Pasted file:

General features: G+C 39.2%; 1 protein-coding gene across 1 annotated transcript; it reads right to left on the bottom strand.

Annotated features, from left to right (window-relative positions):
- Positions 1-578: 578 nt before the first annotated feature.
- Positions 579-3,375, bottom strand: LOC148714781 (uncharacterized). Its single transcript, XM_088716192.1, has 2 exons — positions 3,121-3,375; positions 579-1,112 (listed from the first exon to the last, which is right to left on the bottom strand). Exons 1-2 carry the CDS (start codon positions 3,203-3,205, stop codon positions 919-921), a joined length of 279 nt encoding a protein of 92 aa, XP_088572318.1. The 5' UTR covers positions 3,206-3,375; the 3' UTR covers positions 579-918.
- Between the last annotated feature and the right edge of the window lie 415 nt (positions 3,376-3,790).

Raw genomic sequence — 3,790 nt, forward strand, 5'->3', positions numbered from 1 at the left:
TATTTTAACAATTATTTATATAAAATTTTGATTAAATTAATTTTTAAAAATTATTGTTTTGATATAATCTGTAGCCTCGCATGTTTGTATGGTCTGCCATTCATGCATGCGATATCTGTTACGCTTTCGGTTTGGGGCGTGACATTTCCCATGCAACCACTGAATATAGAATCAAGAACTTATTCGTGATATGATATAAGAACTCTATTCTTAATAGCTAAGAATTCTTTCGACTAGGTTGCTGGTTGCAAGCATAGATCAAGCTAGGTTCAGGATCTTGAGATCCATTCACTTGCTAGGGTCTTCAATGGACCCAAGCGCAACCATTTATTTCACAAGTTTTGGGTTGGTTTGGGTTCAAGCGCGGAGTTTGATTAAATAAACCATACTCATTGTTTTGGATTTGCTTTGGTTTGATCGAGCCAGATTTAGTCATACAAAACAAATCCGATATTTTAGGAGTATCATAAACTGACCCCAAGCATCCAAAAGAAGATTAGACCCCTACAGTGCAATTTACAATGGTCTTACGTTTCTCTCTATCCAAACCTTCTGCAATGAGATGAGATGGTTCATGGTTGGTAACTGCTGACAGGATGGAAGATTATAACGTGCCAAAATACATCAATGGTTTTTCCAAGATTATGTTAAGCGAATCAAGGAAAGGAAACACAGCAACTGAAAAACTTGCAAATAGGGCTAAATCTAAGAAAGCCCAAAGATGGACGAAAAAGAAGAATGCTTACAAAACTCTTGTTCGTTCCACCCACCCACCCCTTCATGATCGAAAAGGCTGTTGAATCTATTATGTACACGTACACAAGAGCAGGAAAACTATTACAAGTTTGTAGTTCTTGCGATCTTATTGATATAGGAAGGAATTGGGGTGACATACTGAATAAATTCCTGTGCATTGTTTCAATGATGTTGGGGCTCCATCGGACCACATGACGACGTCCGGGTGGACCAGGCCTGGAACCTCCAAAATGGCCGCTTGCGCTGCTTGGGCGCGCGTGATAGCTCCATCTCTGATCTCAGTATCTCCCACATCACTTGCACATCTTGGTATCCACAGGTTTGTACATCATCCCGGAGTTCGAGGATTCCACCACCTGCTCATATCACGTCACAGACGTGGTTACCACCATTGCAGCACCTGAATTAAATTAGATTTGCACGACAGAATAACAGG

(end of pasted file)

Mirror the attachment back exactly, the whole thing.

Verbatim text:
General features: G+C 39.2%; 1 protein-coding gene across 1 annotated transcript; it reads right to left on the bottom strand.

Annotated features, from left to right (window-relative positions):
- Positions 1-578: 578 nt before the first annotated feature.
- Positions 579-3,375, bottom strand: LOC148714781 (uncharacterized). Its single transcript, XM_088716192.1, has 2 exons — positions 3,121-3,375; positions 579-1,112 (listed from the first exon to the last, which is right to left on the bottom strand). Exons 1-2 carry the CDS (start codon positions 3,203-3,205, stop codon positions 919-921), a joined length of 279 nt encoding a protein of 92 aa, XP_088572318.1. The 5' UTR covers positions 3,206-3,375; the 3' UTR covers positions 579-918.
- Between the last annotated feature and the right edge of the window lie 415 nt (positions 3,376-3,790).

Raw genomic sequence — 3,790 nt, forward strand, 5'->3', positions numbered from 1 at the left:
TATTTTAACAATTATTTATATAAAATTTTGATTAAATTAATTTTTAAAAATTATTGTTTTGATATAATCTGTAGCCTCGCATGTTTGTATGGTCTGCCATTCATGCATGCGATATCTGTTACGCTTTCGGTTTGGGGCGTGACATTTCCCATGCAACCACTGAATATAGAATCAAGAACTTATTCGTGATATGATATAAGAACTCTATTCTTAATAGCTAAGAATTCTTTCGACTAGGTTGCTGGTTGCAAGCATAGATCAAGCTAGGTTCAGGATCTTGAGATCCATTCACTTGCTAGGGTCTTCAATGGACCCAAGCGCAACCATTTATTTCACAAGTTTTGGGTTGGTTTGGGTTCAAGCGCGGAGTTTGATTAAATAAACCATACTCATTGTTTTGGATTTGCTTTGGTTTGATCGAGCCAGATTTAGTCATACAAAACAAATCCGATATTTTAGGAGTATCATAAACTGACCCCAAGCATCCAAAAGAAGATTAGACCCCTACAGTGCAATTTACAATGGTCTTACGTTTCTCTCTATCCAAACCTTCTGCAATGAGATGAGATGGTTCATGGTTGGTAACTGCTGACAGGATGGAAGATTATAACGTGCCAAAATACATCAATGGTTTTTCCAAGATTATGTTAAGCGAATCAAGGAAAGGAAACACAGCAACTGAAAAACTTGCAAATAGGGCTAAATCTAAGAAAGCCCAAAGATGGACGAAAAAGAAGAATGCTTACAAAACTCTTGTTCGTTCCACCCACCCACCCCTTCATGATCGAAAAGGCTGTTGAATCTATTATGTACACGTACACAAGAGCAGGAAAACTATTACAAGTTTGTAGTTCTTGCGATCTTATTGATATAGGAAGGAATTGGGGTGACATACTGAATAAATTCCTGTGCATTGTTTCAATGATGTTGGGGCTCCATCGGACCACATGACGACGTCCGGGTGGACCAGGCCTGGAACCTCCAAAATGGCCGCTTGCGCTGCTTGGGCGCGCGTGATAGCTCCATCTCTGATCTCAGTATCTCCCACATCACTTGCACATCTTGGTATCCACAGGTTTGTACATCATCCCGGAGTTCGAGGATTCCACCACCTGCTCATATCACGTCACAGACGTGGTTACCACCATTGCAGCACCTGAATTAAATTAGATTTGCACGACAGAATAACAGG